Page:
New understanding of how to prevent destruction of a tumor suppressor

Dec 07, 2009
This graphic depicts the hardwiring that causes Mdm2 to increase and bind and inactivate several proteins in cancer. Credit: Lindsey Mayo, Ph.D., Indiana University School of Medicine

Researchers from the Indiana University School of Medicine and colleagues at the University of Texas Southwestern and Case Western University have determined how the protein Mdm2, which is elevated in late-stage cancers, disables genes that suppress the growth of tumors. The finding may lead to the development of new drugs for late stage breast cancer and other difficult to treat malignancies.

The investigators have identified a critical pathway that stimulates the production of Mdm2 causing an increase in the level of protein that bind to p53, the most common tumor suppressor, as well as other tumor suppressors, and extinguishes tumor suppression activity. The study appears in the January 2010 issue of the .

Principal investigator Lindsey Mayo, Ph.D., assistant professor of pediatrics at the Herman B Wells Center for Pediatric Research at the IU School of Medicine and an Indiana University Melvin and Bren Simon Cancer Center member, says that keeping Mdm2 inactive and preventing the destruction of the tumor suppressor that Mdm2 targets, is critical to preventing cancer from spreading within the body.

To explain the role of Mdm2 and how the newly identified pathways function, Dr. Mayo uses the analogy of a florescent ceiling fixture in which Mdm2 is the fluorescent bulb. "Initially, it was only known that the light was on, not how it was turned on. We discovered the wall switch and wires that connect to the light fixture to turn on the fluorescent light."

"This work provides new evidence about an important mechanism that tumor cells use to promote metastasis. While it has long been known that the loss of activity triggers cancer, knowledge of how these cancer inhibitors are turned on and off has eluded researchers. Understanding the signaling pathways that elevate Mdm2 is critical to preventing cancer from spreading within the body and key to attacking many late stage cancers," said Dr. Mayo, a molecular biochemist who studies the mechanisms that control tumor suppressors.

While it is too early to speculate on which chemical compounds may yield successful drugs, Dr. Mayo says this new insight into Mdm2 and its pathways provides a useful roadmap to stimulate development of new compounds which could bind to Mdm2 to inhibit the protein and stop its attacks on tumor suppressors.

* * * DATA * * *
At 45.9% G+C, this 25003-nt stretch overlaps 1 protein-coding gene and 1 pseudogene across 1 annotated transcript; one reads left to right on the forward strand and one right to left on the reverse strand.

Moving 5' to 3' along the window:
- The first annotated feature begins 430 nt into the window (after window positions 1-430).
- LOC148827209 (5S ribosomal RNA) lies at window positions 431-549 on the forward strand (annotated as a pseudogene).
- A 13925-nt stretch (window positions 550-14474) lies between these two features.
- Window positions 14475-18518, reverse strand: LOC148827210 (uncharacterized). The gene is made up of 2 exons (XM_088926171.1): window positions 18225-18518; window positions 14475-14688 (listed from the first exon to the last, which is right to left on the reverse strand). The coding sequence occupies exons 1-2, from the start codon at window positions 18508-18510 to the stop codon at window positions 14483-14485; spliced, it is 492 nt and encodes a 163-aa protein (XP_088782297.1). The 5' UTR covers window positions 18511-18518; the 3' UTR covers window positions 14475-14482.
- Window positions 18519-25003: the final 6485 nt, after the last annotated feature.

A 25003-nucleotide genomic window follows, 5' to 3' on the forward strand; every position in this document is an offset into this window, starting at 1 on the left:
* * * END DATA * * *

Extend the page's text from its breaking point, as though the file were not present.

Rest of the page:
More information: TGFβ1 induced expression of Hdm2 correlates with late stage metastatic breast . Journal of Clinical Investigation. 120 (1):1-14 (2010)

Source: Indiana University School of Medicine

Explore further: New study demonstrates advances in creating treatment for common childhood blood cancer

add to favorites email to friend print save as pdf

Related Stories

Study pinpoints protein's role in cancer spread

Jul 24, 2006

Edinburgh scientists have identified the way a specific cell protein can trigger the spread of cancer. The study by researchers in the Cell Signalling Unit, University of Edinburgh Cancer Research Centre could pave the way ...

Oncoproteins double-team and destroy vital tumor-suppressor

Feb 14, 2008

Two previously unconnected cancer-promoting proteins team up to ambush a critical tumor suppressor by evicting it from the cell's nucleus and then marking it for death by a protein-shredding mechanism, a team led by scientists ...

Recommended for you

ACG: Recent increase in incidence of young-onset CRC

8 hours ago

(HealthDay)—The incidence of young-onset colorectal cancer (CRC) is increasing, and the disease is more aggressive pathologically. These findings are being presented at the annual meeting of the American ...

User comments : 0